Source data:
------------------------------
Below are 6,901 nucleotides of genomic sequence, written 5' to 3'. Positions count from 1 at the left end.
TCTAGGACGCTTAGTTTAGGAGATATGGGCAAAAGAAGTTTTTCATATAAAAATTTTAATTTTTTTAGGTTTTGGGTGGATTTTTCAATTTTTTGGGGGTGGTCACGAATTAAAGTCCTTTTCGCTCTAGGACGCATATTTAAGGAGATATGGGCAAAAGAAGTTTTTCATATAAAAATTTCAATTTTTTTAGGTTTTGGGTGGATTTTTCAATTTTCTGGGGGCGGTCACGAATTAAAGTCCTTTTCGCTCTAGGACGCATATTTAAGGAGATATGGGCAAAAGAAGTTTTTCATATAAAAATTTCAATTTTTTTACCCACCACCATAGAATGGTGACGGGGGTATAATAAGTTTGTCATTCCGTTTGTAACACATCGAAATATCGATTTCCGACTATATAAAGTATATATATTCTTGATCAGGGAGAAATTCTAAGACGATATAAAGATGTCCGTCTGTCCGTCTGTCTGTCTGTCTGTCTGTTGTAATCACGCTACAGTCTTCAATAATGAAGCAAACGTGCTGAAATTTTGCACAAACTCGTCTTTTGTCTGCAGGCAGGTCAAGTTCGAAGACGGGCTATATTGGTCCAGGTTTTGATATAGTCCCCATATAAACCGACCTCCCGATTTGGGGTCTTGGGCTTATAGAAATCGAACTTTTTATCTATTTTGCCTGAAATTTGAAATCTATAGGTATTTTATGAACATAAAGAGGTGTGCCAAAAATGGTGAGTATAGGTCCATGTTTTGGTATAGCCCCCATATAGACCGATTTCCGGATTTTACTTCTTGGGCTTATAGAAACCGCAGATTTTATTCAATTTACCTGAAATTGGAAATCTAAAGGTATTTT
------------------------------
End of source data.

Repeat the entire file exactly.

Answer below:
Below are 6,901 nucleotides of genomic sequence, written 5' to 3'. Positions count from 1 at the left end.
TCTAGGACGCTTAGTTTAGGAGATATGGGCAAAAGAAGTTTTTCATATAAAAATTTTAATTTTTTTAGGTTTTGGGTGGATTTTTCAATTTTTTGGGGGTGGTCACGAATTAAAGTCCTTTTCGCTCTAGGACGCATATTTAAGGAGATATGGGCAAAAGAAGTTTTTCATATAAAAATTTCAATTTTTTTAGGTTTTGGGTGGATTTTTCAATTTTCTGGGGGCGGTCACGAATTAAAGTCCTTTTCGCTCTAGGACGCATATTTAAGGAGATATGGGCAAAAGAAGTTTTTCATATAAAAATTTCAATTTTTTTACCCACCACCATAGAATGGTGACGGGGGTATAATAAGTTTGTCATTCCGTTTGTAACACATCGAAATATCGATTTCCGACTATATAAAGTATATATATTCTTGATCAGGGAGAAATTCTAAGACGATATAAAGATGTCCGTCTGTCCGTCTGTCTGTCTGTCTGTCTGTTGTAATCACGCTACAGTCTTCAATAATGAAGCAAACGTGCTGAAATTTTGCACAAACTCGTCTTTTGTCTGCAGGCAGGTCAAGTTCGAAGACGGGCTATATTGGTCCAGGTTTTGATATAGTCCCCATATAAACCGACCTCCCGATTTGGGGTCTTGGGCTTATAGAAATCGAACTTTTTATCTATTTTGCCTGAAATTTGAAATCTATAGGTATTTTATGAACATAAAGAGGTGTGCCAAAAATGGTGAGTATAGGTCCATGTTTTGGTATAGCCCCCATATAGACCGATTTCCGGATTTTACTTCTTGGGCTTATAGAAACCGCAGATTTTATTCAATTTACCTGAAATTGGAAATCTAAAGGTATTTT